For more than three decades, María Elena Salinas informed viewers about breaking news from her desk at Univision. She conducted countless interviews with high-profile politicians and celebrities, bringing breaking local and national news to millions of viewers across the country.
Last week, instead of speaking to viewers from behind a camera, Salinas talked with Americans directly through a Twitter chat about the critical role Spanish-language broadcasters play in communities nationwide.
Salinas answered questions from numerous participants, including lawmakers, during the bilingual Twitter chat moderated by Univision’s Washington Correspondent Fernando Pizarro. Questions ranged from inquiries into Salinas’ professional experiences to the impact of Latino voters in recent elections.
In the discussion, Salinas highlighted why Spanish-language broadcast media is critical to countless Hispanic-American families. “We tell their stories because we know and understand their issues,” she tweeted. “But we also make sure they understand how news affects them, locally, nationally, in the world and in their countries of origin.”
Throughout her storied career, Salinas was at the forefront of every major news moment in modern history. She moderated multiple presidential debates and forums with candidates as well as interviewed every former U.S. president, pressing them on matters relevant to the Latino community. She also interviewed multiple Latin American heads of state, ranging from elected officials to dictators, offering a look into events and developments in viewers’ native and hereditary countries.
Hispanics disproportionately rely on broadcast television not just for their news, but for a majority of programming, such as entertainment and sports. Just over a quarter of Hispanic and Latino households use an antenna for over-the-air broadcasting; the number is even higher (42 percent) in households where Spanish is the primary language. In high-density Hispanic media markets such as Dallas, Houston and Phoenix, more than half of Spanish-language viewership comes from broadcast-only televisions that are not connected to cable or satellite service.
That’s why Spanish-language broadcast media plays “a very important role informing the largest minority in the country not only in their language but on the issues that affect and interest them,” as Salinas explained during the chat. This connection and trust between Spanish-language viewers and broadcasters is a result of “being honest and having their best interests in mind,” she continued.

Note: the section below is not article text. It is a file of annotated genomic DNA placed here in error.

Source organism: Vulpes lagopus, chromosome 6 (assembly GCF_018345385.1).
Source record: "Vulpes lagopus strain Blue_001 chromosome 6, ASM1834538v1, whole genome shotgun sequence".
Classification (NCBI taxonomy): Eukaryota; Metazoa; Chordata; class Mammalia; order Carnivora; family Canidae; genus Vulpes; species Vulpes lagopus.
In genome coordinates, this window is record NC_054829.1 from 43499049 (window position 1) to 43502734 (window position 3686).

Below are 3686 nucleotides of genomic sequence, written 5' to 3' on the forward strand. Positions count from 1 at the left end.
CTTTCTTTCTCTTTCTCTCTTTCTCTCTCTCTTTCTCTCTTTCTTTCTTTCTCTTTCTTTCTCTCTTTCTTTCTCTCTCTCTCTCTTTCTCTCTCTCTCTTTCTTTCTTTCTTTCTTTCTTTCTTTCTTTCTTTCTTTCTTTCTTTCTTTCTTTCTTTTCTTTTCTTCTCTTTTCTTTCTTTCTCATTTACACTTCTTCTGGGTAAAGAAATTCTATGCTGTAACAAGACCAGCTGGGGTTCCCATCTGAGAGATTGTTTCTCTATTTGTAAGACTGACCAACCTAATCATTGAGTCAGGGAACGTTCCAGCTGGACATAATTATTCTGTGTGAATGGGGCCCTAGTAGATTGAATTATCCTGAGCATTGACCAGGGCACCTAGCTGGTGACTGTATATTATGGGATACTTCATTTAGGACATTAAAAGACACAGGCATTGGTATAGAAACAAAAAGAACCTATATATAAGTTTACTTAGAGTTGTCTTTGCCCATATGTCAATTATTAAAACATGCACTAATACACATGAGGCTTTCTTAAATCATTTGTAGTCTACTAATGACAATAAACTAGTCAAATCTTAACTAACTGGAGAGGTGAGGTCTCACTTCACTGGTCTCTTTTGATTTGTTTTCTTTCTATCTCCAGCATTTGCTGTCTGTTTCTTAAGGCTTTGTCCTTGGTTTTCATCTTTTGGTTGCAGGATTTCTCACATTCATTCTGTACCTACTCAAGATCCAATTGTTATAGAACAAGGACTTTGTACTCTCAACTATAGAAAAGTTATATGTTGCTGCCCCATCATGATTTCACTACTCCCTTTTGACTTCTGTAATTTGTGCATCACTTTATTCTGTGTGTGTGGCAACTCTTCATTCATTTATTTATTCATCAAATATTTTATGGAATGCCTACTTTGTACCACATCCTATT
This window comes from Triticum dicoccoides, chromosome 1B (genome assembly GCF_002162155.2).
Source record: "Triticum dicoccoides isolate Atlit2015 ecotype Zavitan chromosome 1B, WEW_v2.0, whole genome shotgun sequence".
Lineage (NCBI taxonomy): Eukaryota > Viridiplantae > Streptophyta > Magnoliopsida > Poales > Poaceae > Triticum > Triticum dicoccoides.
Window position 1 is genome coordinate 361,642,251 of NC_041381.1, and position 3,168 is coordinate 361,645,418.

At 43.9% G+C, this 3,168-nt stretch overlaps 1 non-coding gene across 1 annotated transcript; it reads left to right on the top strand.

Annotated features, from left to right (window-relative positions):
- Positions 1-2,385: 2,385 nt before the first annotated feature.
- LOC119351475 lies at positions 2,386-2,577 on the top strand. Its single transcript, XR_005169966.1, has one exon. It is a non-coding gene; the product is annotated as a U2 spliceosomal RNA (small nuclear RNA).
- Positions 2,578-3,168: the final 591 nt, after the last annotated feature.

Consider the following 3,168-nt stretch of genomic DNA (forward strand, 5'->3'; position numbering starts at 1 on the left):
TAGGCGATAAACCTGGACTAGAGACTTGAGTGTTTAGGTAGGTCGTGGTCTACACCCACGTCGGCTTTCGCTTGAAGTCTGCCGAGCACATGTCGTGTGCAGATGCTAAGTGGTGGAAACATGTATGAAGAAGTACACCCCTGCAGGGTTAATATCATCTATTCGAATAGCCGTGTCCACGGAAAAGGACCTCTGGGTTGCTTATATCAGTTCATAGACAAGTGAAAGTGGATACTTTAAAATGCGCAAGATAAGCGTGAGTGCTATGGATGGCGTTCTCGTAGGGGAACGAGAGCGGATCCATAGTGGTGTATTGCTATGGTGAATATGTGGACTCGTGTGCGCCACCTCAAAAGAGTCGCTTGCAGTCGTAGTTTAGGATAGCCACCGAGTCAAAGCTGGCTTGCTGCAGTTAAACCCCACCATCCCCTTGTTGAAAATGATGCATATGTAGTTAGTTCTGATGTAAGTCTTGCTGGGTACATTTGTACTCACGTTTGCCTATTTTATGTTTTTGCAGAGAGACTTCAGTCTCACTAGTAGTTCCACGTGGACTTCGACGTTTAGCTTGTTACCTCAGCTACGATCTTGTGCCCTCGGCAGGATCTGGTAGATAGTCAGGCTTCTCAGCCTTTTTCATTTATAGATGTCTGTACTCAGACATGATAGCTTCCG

The conversation also touched on the importance of having diverse voices represented in media, with Senators Cory Booker (D-NJ) and Catherine Cortez Masto (D-NV) raising the issue.
“We need more diverse voices in media,” Booker tweeted during the chat.
Salinas agreed, saying that having diverse newscasters helps to dispel stereotypes and to highlight stories that might otherwise go untold. In addition to U.S.-born Latinos and their families, for many she has been a consistent voice for the Latin American immigrant community, covering how immigration reform, health care policy and elections specifically affect them, a viewpoint that is often overlooked by other platforms.
“We can offer the perspective of the Latino community as we understand their trials and tribulations,” Salinas tweeted. “There are certain stories that affect Latinos in a different way than the general audience.”
According to Salinas, this is the type of relationship broadcasters are supposed to have with their audiences. It’s more than just getting the breaking story or exclusive interview but truly understanding how that coverage is relevant to the viewer and how it impacts them. This why the local and cultural emphasis of Spanish-language media is not just imperative, but also personally meaningful to so many Hispanics across the country as well as to the news anchor and reporters themselves.
“It's important to realize you report to them and about them,” explained Salinas, because Spanish-language media reflects its audience as much as it informs them, which is why it is so essential.
More than 2.42 million American jobs depend on broadcasting, and the local broadcast radio and television industry - and the businesses that depend on it - generate $1.18 trillion annually for the nation's economy.